Jesuit Colonial Medicine in South America: A Multidisciplinary and Comparative Approach, edited by Franz Obermeier

In: Journal of Jesuit Studies

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Kiel: Christian-Albrechts-Universität zu Kiel, 2018. Pp. 198 (pdf online edition).

The essays published in this volume were first presented in 2017 at a conference in Kiel, Germany. The title suggests that the volume brings a multidisciplinary and comparative approach to the question of Jesuit medicine, but this is not the case. Rather, the contributions are largely bibliographic literature or linguistic, and there is only one essay written by an anthropologist. This means, among other things, that the historical context is minimal.

The volume contains an introduction, written by the bibliographer Franz Obermeier, and contributions by four other authors. In his own essay, Obermeier describes two Jesuit medical texts written in the missions among the Guaraní in the Río de la Plata region of South America. Sabine Lenke-von Heidenfeld discusses Guaraní medical concepts and practices prior to the arrival of the Jesuits. The linguist Sieglinde Falkinger examines the Jesuit missions established in the Chiquitos region of eastern Bolivia, and analyzes the medical terms reported in dictionaries and terms used for the body. The linguist Leonardo Cerno discusses the standardization of the Guaraní language in the Jesuit missions as demonstrated in the Pohã Ñanã, one of the Jesuit medical texts that Obermeier describes in his own essay and that was written in Spanish and Guaraní. In the final essay, Diego Medan offers a bibliographic analysis of an 1898 study of Jesuit texts on medicinal plants written by Pedro Arata.

There is little about the medical practices of Jesuit missionaries in this book. Obermeier sets the tone for the volume in his introduction that I found to be myopic and heavily reliant on European, and particularly German, studies, showing an apparent unfamiliarity with recent scholarship published outside of Europe. Moreover, there is no discussion of the major archival sources for the Jesuit missions. There are only fleeting references in several footnotes to the Coleção de Angelis (Biblioteca Nacional, Rio de Janeiro, Brazil) and the Archivum Romanum Societatis Iesu located in Rome. Moreover, the historical context is missing.

In her contribution on Guaraní medical beliefs and practices, Lenke-von Heidenfeld makes brief references, for example, to the Jesuit use of quarantine during epidemics, but with no analysis. She also makes a curious statement regarding the generic Spanish term peste used to describe epidemics: “Especially European diseases like smallpox and measles posed a big challenge to the Jesuit health care system because of the high infection and mortality rate among Indians, for which reason the Jesuits called these diseases pest (black death) [emphasis added] (44).” The author concludes her otherwise useful essay by noting that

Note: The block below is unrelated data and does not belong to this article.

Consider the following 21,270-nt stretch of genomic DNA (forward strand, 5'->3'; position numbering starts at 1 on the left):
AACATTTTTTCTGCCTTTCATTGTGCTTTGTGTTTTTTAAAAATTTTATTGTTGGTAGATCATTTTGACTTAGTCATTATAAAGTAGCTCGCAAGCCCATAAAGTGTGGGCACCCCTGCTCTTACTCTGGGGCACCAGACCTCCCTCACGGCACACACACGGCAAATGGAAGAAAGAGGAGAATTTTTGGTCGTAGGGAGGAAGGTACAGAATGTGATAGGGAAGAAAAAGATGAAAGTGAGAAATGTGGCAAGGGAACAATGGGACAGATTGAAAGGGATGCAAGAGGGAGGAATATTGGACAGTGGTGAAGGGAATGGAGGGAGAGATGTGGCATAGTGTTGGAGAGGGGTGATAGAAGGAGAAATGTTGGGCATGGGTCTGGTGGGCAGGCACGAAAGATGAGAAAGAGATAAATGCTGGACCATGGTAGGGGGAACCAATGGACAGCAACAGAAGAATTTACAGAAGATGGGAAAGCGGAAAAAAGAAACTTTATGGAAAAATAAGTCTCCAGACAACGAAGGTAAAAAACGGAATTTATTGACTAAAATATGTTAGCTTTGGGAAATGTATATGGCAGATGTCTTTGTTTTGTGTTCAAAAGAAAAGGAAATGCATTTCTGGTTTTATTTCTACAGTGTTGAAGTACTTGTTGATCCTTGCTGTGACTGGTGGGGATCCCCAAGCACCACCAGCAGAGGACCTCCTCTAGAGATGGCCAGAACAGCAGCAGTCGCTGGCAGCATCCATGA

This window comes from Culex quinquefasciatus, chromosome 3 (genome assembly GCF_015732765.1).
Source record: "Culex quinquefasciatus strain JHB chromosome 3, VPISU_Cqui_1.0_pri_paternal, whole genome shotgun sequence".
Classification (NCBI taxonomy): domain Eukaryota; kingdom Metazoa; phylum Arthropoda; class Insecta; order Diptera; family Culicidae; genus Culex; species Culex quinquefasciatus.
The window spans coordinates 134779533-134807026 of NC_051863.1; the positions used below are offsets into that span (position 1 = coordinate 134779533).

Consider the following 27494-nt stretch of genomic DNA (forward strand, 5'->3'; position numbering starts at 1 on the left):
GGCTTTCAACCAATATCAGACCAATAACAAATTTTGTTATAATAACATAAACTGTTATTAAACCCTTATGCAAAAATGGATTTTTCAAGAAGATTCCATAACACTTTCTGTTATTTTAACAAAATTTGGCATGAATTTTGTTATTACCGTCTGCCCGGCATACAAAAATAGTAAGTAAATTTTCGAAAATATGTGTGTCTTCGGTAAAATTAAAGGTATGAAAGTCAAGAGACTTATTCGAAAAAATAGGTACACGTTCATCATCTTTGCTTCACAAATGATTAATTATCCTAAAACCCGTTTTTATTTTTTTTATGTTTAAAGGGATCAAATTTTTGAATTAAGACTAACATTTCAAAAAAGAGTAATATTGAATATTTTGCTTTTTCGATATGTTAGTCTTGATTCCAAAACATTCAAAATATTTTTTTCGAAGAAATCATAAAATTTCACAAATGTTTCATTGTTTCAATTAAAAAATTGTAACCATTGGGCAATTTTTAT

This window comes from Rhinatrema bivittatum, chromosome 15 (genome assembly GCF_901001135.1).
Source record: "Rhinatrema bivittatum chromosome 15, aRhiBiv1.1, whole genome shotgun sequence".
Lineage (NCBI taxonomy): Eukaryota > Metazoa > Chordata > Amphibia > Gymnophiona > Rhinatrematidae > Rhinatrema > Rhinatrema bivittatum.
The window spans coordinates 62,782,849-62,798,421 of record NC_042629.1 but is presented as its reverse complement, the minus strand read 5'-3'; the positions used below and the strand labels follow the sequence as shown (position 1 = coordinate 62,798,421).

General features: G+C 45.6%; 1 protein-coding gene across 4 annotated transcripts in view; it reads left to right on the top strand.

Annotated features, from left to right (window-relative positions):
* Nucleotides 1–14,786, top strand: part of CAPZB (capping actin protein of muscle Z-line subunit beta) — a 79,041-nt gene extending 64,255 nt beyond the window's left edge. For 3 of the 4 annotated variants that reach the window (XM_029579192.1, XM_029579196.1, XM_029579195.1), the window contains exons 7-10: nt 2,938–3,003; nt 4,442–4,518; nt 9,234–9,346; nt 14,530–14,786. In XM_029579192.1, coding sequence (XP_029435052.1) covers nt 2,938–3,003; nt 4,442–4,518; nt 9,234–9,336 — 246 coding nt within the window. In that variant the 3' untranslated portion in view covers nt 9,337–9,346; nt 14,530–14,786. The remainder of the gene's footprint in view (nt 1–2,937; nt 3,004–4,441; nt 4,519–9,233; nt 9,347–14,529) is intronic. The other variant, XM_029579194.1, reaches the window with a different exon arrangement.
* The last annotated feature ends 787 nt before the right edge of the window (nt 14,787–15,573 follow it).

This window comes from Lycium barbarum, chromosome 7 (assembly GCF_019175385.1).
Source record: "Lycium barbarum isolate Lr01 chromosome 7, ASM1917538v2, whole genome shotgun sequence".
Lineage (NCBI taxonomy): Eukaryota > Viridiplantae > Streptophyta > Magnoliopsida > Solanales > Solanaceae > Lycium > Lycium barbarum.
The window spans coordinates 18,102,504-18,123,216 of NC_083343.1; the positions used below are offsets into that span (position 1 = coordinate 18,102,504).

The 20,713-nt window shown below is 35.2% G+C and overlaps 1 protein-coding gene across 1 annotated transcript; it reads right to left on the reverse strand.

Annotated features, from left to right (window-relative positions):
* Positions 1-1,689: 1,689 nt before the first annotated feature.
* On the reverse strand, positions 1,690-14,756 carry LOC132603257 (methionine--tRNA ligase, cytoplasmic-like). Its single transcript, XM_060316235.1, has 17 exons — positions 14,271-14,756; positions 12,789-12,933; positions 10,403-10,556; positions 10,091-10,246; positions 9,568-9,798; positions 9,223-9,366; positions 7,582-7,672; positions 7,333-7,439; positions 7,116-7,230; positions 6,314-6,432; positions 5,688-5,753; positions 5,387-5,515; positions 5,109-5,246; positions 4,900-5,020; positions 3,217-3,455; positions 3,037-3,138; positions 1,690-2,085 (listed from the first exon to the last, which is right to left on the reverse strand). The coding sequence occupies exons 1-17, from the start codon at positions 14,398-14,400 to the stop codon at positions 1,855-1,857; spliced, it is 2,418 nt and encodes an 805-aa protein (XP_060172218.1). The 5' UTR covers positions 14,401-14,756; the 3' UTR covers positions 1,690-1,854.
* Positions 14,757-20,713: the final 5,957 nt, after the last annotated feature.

as a result the shamans not only lost their functions as healers and their prestige. Christianity and its norms literally undermined their existence. The healing practices of the shamans were rational within the indigenous worldview and provided a valid explanation for the causes of diseases. In confrontation with Western culture they lost their power and their healing skills. They were able to cure diseases arising amidst their system. Their power ended at the boundary of the European world and its diseases (59).

It would have been interesting if the author had continued her narrative through to the early period of the Jesuit missions, and particularly the give and take of the power relationship between the shamans and Jesuits, and particularly the use of epidemics by the shamans to challenge the authority of the “black robes.” Falkinger mentions some Jesuit medical practices in the Chiquitos missions such as the use of purges and bloodletting (108).

What is lacking in this volume that ostensibly deals with Jesuit missionary medicine is a discussion of Jesuit medical practices and responses to public health crises such as the recurring epidemics that killed thousands of mission residents. One series of mortality crises between 1733 and 1740 that consisted of epidemics and famine conditions during a period of the mobilization of thousands of mission militiamen killed more than eighty thousand Guaraní. The Jesuits left detailed records of the effects of epidemics such as censuses that summarized mortality, and other records detailing the effects of contagion. Obermeier does cite a 1738 document from the Coleção de Angelis, but there are other more detailed discussions of epidemics and medical practices. One such example is a post-Jesuit expulsion file, which provides a detailed description of the medical responses to a 1780s smallpox outbreak at two missions.

Overall, I found this volume to be disappointing. Its narrow bibliographic focus identifies several useful Jesuit medical texts, but there is no discussion of actual medical practices in the field and the effects and effectiveness of Jesuit medicine in the face of serious public health crises. As a bibliographic exercise this volume is also limited. The literature review is overly Eurocentric, idiosyncratic, and myopic. Obermeier and the other authors do not cite a number of related and useful studies published outside of Europe. The essays in this volume contribute to our understanding of Jesuit medicine, but in an extremely narrow way.

DOI:10.1163/22141332-00601012-09

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